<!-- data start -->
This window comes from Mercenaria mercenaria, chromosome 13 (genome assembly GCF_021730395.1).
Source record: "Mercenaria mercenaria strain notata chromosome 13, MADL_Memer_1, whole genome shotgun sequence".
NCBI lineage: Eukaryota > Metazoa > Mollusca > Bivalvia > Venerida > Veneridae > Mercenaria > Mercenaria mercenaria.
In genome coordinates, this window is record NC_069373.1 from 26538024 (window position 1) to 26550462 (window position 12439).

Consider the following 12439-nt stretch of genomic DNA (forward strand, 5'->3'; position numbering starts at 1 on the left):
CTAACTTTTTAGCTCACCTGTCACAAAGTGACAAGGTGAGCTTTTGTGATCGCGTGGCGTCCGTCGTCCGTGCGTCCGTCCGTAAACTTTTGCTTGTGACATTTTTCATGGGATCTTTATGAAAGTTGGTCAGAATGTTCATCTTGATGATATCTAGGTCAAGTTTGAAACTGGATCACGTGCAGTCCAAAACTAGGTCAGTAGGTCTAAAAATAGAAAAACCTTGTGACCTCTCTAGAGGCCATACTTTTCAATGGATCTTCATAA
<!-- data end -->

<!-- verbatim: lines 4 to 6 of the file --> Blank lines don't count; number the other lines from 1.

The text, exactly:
In genome coordinates, this window is record NC_069373.1 from 26538024 (window position 1) to 26550462 (window position 12439).

Consider the following 12439-nt stretch of genomic DNA (forward strand, 5'->3'; position numbering starts at 1 on the left):
CTAACTTTTTAGCTCACCTGTCACAAAGTGACAAGGTGAGCTTTTGTGATCGCGTGGCGTCCGTCGTCCGTGCGTCCGTCCGTAAACTTTTGCTTGTGACATTTTTCATGGGATCTTTATGAAAGTTGGTCAGAATGTTCATCTTGATGATATCTAGGTCAAGTTTGAAACTGGATCACGTGCAGTCCAAAACTAGGTCAGTAGGTCTAAAAATAGAAAAACCTTGTGACCTCTCTAGAGGCCATACTTTTCAATGGATCTTCATAA